But an Anonymous spokesman told AFP that even heads of the group were uncertain how seriously to take the threat since the loosely-knit organisation doesn't have a strict command structure and members mask their identities.
"I found groups of people who say we absolutely are and have a trick up our sleeves," said the spokesman. "I found others that say it isn't us and that this is stupid."
The video displayed a gray image of the Anonymous logo as a digitally masked voice announced a plan to destroy Facebook and called for others to join in the cyber attack.
The video accused Facebook of holding onto the data people post in accounts and of even sharing some of it with law enforcement agencies.
"Join the cause and kill Facebook for the sake of your own privacy," the speaker urged in the video, which has been viewed more than a million times since being posted three weeks ago.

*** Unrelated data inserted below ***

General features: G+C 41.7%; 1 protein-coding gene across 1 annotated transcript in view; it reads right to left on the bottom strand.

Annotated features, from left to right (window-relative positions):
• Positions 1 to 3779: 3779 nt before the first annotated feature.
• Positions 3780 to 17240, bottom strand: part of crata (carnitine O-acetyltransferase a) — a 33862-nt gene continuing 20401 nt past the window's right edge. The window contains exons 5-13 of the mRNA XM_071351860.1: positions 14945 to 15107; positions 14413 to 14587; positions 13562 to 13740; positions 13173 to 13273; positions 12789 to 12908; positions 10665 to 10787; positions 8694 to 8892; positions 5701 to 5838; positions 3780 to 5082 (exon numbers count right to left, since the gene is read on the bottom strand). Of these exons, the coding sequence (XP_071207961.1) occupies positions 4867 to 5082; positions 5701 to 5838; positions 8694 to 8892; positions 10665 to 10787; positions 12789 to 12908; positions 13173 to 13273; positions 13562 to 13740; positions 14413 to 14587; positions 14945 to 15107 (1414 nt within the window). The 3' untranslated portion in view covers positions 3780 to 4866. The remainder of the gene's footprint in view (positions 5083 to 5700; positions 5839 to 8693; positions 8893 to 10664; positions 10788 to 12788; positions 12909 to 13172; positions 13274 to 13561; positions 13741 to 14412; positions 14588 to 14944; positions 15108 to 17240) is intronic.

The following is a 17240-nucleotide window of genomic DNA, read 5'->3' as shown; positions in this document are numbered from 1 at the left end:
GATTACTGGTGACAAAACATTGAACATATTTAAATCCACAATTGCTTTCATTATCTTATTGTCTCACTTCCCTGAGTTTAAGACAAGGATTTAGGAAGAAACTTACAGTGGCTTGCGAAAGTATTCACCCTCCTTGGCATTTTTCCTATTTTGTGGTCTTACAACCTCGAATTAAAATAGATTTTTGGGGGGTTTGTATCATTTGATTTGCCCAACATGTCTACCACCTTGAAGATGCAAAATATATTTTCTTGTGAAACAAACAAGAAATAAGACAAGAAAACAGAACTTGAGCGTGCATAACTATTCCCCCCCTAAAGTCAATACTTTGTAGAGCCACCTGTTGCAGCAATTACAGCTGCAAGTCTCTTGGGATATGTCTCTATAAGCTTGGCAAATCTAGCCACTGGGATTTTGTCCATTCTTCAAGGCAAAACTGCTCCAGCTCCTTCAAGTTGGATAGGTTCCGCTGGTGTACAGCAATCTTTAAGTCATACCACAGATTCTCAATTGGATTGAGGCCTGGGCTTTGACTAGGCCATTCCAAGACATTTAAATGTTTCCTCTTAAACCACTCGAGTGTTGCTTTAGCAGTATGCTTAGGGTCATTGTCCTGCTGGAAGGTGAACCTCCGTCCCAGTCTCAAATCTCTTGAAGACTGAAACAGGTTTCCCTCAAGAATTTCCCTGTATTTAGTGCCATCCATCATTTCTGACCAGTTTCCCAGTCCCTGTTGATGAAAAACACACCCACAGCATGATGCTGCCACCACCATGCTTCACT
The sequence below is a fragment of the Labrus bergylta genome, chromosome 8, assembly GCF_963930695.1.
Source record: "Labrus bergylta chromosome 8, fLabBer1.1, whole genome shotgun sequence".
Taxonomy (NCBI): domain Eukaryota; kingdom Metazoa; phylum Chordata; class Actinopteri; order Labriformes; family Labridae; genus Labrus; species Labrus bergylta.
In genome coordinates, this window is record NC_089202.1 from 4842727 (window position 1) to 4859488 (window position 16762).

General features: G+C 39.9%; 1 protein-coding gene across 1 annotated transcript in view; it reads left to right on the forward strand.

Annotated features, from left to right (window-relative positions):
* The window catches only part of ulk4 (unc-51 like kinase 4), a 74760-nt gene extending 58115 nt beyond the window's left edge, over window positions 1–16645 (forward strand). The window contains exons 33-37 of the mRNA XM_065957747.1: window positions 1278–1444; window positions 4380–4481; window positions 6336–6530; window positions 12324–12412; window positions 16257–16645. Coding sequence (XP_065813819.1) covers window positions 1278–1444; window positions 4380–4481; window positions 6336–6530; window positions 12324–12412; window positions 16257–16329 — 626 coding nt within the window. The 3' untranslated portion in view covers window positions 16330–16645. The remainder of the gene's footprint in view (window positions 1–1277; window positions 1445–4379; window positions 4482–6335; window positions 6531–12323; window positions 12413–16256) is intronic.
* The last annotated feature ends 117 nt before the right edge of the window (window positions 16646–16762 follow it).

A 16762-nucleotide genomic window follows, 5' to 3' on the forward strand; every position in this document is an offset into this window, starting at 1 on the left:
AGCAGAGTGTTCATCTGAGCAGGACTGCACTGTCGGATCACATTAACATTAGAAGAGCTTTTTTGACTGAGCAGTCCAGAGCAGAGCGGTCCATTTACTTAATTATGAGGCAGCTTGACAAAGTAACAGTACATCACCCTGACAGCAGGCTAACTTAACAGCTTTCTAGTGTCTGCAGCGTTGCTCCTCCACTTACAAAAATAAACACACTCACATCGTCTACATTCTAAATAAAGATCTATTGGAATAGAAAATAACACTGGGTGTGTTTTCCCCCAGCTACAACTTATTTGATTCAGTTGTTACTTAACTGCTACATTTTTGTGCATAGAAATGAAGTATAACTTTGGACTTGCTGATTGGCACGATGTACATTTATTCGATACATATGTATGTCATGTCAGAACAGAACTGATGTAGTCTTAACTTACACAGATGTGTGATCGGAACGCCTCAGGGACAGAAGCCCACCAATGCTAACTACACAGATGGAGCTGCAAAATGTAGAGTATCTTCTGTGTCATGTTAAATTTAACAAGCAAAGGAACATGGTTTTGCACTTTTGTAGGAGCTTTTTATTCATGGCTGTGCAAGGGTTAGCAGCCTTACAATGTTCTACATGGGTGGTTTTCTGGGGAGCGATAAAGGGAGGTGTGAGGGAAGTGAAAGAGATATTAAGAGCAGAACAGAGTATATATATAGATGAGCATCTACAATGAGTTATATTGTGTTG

A cadre within Anonymous was evidently trying to rally cyber warriors in a Facebook attack, but the plan did not have the backing of the majority of the group, according to the spokesman.
A message on an "Anonops" account at microblogging service Twitter acknowledged that some members of the group were organising a Facebook attack but that didn't mean the sentiment was unanimous.
"This could be as dumb as one person making a video or as big as someone having already broken into the Facebook network," said the Anonymous spokesman.
Facebook declined a request for comment.